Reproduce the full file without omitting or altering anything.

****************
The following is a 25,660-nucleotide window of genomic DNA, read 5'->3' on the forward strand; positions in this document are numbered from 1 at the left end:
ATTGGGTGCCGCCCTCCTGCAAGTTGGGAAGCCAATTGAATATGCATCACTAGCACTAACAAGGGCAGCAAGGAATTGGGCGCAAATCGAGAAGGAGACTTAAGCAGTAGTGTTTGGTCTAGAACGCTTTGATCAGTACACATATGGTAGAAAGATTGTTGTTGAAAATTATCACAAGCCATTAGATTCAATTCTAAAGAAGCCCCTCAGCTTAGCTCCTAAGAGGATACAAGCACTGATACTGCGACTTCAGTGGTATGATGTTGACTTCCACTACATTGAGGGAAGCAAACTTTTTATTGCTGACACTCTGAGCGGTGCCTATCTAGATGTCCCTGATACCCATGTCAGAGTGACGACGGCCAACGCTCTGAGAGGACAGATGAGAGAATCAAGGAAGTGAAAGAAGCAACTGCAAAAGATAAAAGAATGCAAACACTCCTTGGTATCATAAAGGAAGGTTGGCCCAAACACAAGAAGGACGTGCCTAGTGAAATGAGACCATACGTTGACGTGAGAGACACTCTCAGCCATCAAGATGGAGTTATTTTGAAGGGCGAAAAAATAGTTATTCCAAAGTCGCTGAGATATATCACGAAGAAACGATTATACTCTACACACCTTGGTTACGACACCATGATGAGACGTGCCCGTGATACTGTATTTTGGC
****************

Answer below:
The following is a 25,660-nucleotide window of genomic DNA, read 5'->3' on the forward strand; positions in this document are numbered from 1 at the left end:
ATTGGGTGCCGCCCTCCTGCAAGTTGGGAAGCCAATTGAATATGCATCACTAGCACTAACAAGGGCAGCAAGGAATTGGGCGCAAATCGAGAAGGAGACTTAAGCAGTAGTGTTTGGTCTAGAACGCTTTGATCAGTACACATATGGTAGAAAGATTGTTGTTGAAAATTATCACAAGCCATTAGATTCAATTCTAAAGAAGCCCCTCAGCTTAGCTCCTAAGAGGATACAAGCACTGATACTGCGACTTCAGTGGTATGATGTTGACTTCCACTACATTGAGGGAAGCAAACTTTTTATTGCTGACACTCTGAGCGGTGCCTATCTAGATGTCCCTGATACCCATGTCAGAGTGACGACGGCCAACGCTCTGAGAGGACAGATGAGAGAATCAAGGAAGTGAAAGAAGCAACTGCAAAAGATAAAAGAATGCAAACACTCCTTGGTATCATAAAGGAAGGTTGGCCCAAACACAAGAAGGACGTGCCTAGTGAAATGAGACCATACGTTGACGTGAGAGACACTCTCAGCCATCAAGATGGAGTTATTTTGAAGGGCGAAAAAATAGTTATTCCAAAGTCGCTGAGATATATCACGAAGAAACGATTATACTCTACACACCTTGGTTACGACACCATGATGAGACGTGCCCGTGATACTGTATTTTGGC